To show all labels who've signed london artists.

It also provides friendly get and set methods for foreign keys automatically, like so:

a = Artist.get_by_primary_key(1234)
puts =! :url => 'http://foo/', :name => 'Foo'
And what's more these associated row objects are cached automatically when the object is the result of a query with joins.

It also comes with some helper methods which let you tell it about many-to-many relationships and tree structures.

Neat huh? Only disadvantage is that it currently only works with MySQL. But that could easily be changed if I had the time. It could also benefit from a bit of optimisation and clean-up. Let me know if you're interested in trying it out though, I intend to GPL it at some stage.


It would be cooler if it was released under the same license as Rails, or LGPL perhaps...

Of course, I can't (and won't) tell you what to do with your code. :-)

Oh right

I had presumed Rails was GPL too... any open source license is fine though, I'm not too bothered. Provided people release any useful modifications back to me :)

Will probably be in a releaseable state in another month or two.


How can I contact you? I'm at therandthem at yahoo dot com.


I'm matt at drownedinsound dot kom
Will drop you an email.


Scanning from the relations would work great, until you're required to ditch referential integrity in the DBMS and use indices (or unique indices) instead, for performance reasons.

Being able to make inferences via indices would be helpful for the folks stuck in the "enterprise ghetto".


Well I expect you could cook

Well I expect you could cook up some code to infer from indices too if you wanted - or just tell it the foreign keys explicitly...

J2EE crap

"leaving all that irritating J2EE crap behind and allowing people to use powerful languages and functional programming techniques to do everyday web-based database work"

Amen brother!

And I say that as a professional Java developer.

I find most Java developers want nothing to do with new languages. For some reason they think Java is the best programming language in the universe and they don't want some new language coming along and stealing the show.

The way I deal with Java Projects

Step 1. Install JRE
Step 2. Install Jython, Rhino or SISC
Step 3. Code
Step 4. Yep, 100% pure Java. Write once, run anywhere.

I could only wish

I loathe J2EE, but I don't see it going away any time soon. The mass of beurocracy it imposes makes it possible for large teams of folks to work on projects together. Maybe there's a conservation theorem at work: the cooler the language, the more hacker-friendly, the worse the language, the more big-company friendly? But that's pro'lly for another article.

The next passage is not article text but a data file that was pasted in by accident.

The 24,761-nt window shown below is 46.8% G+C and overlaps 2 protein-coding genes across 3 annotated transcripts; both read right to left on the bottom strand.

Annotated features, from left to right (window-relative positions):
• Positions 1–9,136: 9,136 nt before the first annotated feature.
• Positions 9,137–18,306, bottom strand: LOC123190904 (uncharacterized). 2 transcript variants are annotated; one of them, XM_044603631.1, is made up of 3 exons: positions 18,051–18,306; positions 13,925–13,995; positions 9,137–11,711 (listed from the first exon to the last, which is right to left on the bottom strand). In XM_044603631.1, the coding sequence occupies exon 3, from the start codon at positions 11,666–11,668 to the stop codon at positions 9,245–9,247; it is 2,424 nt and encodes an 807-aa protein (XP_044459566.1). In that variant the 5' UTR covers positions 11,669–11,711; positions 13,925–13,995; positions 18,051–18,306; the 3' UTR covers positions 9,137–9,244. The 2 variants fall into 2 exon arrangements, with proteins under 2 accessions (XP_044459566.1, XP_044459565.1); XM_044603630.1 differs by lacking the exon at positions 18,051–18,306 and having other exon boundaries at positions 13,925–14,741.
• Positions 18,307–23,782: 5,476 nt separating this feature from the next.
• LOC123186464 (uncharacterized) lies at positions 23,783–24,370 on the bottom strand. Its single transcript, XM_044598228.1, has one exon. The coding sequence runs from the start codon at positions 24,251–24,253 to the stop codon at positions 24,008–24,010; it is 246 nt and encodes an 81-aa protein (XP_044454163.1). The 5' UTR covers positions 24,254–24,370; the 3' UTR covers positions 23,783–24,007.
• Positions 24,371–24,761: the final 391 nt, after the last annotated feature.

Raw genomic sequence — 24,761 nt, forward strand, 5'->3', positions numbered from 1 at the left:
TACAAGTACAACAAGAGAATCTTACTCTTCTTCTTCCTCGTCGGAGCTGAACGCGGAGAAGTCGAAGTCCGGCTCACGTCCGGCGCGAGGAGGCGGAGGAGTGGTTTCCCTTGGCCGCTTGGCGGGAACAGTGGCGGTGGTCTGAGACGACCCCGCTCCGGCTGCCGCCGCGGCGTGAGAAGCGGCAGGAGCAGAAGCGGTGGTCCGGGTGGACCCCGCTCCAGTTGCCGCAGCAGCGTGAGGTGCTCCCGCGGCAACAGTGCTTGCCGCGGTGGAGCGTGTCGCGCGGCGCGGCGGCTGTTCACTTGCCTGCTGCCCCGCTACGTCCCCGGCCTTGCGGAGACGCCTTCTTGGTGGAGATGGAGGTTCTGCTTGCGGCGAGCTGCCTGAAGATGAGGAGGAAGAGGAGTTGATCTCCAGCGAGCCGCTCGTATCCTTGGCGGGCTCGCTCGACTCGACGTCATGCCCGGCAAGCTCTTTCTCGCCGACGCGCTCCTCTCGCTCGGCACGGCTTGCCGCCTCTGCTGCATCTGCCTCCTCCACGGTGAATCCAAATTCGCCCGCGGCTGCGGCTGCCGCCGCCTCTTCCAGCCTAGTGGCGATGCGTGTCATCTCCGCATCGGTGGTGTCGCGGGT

I'm working on my own language to run in the JVM (mostly Haskell inspired), but I'm planning on stealing whatever I can from Rails, and shamelessly so.

True, Ruby is perhaps more ha

True, Ruby is perhaps more hacker-friendly than big-company friendly. But Rails does provide a lot of structure and there is a right way of doing everything. Most of the hackerish stuff is hidden away in the guts of the framework.

One thing I'd really like to see in Rails is proper continuation support. Ruby has continuations so hopefully this wouldn't be too hard to integrate into Rails' Controllers.


Rails has inspired some the most rewarding web development I've done to date, but I also don't agree with its default use of MySQL. While the table associations are substantially easier to configure in Rails over J2EE, it really should be taken a step further and be done automatically. For that and plenty of other reasons, I would much rather have Rails built around Postgres.

While I agree with the genera

While I agree with the general idea of something like Rails, I find this particular implementation of it to be pretty poor.

The first thing that bit me was the pluralization thing, because I and my co-workers use the naming convention that you name a table after what a row in it represents. I don't mind if rails makes "person/people" easy for those that use that convenetion, but why make it harder for those who want a table called "person"? In the end, I find myself having to guess, "what will Rails do with this word?" (Ruby in general often has this problem that you can't predict with confidence what it will do in a given situation, because it tries to do someone's definition of the "right" thing rather than the obvious and simple thing.)

But stuff like subclassing an ActiveRecord class invoking the Single Table Inheritance design pattern really takes the cake. I made a simple refactoring (Pull Up Method) in a couple of AR classes and suddenly everything goes all to hell. And I spent a long time trying to figure out how to turn off the behavior, time that convinced me that the AR parent classes know far more about their children than they ought to. That Single Table Inheritance is non-relational silliness was just icing on the cake, as it were.